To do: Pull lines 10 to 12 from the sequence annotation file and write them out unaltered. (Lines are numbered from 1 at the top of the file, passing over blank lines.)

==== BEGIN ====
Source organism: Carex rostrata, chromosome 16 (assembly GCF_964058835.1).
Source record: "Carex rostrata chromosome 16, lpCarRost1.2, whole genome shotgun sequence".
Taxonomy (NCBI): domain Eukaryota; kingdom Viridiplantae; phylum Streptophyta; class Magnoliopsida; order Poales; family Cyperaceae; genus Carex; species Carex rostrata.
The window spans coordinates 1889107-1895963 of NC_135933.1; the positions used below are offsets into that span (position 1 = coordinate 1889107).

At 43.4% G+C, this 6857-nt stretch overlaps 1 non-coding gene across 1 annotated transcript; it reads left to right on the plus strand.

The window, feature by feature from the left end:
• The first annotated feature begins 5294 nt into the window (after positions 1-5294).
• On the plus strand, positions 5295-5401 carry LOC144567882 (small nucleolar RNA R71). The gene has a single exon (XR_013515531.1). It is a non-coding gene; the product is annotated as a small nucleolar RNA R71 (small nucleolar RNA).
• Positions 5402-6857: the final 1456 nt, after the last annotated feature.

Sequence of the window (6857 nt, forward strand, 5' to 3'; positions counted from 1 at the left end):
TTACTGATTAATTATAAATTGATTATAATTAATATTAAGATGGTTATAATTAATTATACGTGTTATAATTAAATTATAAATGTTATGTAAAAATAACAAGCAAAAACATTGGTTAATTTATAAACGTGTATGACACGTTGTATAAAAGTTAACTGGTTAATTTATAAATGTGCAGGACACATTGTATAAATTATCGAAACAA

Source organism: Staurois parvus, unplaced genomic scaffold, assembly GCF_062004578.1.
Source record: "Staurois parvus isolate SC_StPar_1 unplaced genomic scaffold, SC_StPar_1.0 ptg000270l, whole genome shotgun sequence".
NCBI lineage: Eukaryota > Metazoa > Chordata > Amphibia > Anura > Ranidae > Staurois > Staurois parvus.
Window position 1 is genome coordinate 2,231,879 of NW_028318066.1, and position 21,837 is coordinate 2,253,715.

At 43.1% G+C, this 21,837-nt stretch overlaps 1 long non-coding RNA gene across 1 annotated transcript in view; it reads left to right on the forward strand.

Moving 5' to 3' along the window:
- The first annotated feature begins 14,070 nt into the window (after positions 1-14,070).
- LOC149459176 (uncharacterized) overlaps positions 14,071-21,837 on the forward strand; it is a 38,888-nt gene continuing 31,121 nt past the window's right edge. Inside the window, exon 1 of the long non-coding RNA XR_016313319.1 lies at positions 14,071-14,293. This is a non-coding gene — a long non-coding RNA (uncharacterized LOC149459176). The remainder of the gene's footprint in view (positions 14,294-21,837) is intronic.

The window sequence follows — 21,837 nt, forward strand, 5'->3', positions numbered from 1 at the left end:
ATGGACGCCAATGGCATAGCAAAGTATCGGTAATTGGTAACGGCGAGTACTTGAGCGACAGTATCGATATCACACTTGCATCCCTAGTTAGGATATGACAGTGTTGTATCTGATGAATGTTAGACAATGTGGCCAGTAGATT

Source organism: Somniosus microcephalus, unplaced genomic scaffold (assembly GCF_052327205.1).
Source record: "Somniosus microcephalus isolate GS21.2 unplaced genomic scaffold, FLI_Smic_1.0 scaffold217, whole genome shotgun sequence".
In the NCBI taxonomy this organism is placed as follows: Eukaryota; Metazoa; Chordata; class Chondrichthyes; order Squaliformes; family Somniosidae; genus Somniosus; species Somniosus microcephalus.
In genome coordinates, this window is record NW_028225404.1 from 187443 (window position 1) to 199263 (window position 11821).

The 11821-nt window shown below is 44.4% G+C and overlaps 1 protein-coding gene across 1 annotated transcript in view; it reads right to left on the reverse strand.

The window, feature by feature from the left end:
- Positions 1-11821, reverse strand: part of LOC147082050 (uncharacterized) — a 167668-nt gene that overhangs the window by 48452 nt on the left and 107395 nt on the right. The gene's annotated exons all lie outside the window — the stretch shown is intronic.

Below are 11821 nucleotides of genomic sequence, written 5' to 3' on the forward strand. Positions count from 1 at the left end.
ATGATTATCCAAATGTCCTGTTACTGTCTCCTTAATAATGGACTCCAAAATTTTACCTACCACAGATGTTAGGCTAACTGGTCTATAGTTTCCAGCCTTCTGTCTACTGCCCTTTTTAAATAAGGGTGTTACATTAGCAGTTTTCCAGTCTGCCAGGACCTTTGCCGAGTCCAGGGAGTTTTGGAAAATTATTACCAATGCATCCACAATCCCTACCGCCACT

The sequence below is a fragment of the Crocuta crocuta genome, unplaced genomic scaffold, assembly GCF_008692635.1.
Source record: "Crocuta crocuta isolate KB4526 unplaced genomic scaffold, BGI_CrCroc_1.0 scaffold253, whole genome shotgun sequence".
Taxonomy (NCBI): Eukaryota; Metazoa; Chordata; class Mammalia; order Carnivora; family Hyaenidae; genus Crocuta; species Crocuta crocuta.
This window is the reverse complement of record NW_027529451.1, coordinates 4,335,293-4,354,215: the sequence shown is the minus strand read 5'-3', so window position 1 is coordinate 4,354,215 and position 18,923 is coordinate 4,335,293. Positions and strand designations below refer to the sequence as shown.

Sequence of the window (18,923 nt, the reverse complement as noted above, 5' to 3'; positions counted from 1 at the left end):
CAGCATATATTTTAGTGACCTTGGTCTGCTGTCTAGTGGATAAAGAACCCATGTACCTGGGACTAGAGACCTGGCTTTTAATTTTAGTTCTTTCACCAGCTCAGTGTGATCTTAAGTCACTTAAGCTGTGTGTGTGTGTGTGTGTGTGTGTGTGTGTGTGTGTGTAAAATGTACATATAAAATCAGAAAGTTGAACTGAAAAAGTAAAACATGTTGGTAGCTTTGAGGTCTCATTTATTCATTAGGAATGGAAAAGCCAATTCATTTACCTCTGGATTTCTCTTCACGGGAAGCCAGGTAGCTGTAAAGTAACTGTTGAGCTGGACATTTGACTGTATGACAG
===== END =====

Sequence of the window (6857 nt, forward strand, 5' to 3'; positions counted from 1 at the left end):
TTACTGATTAATTATAAATTGATTATAATTAATATTAAGATGGTTATAATTAATTATACGTGTTATAATTAAATTATAAATGTTATGTAAAAATAACAAGCAAAAACATTGGTTAATTTATAAACGTGTATGACACGTTGTATAAAAGTTAACTGGTTAATTTATAAATGTGCAGGACACATTGTATAAATTATCGAAACAA

Source organism: Staurois parvus, unplaced genomic scaffold, assembly GCF_062004578.1.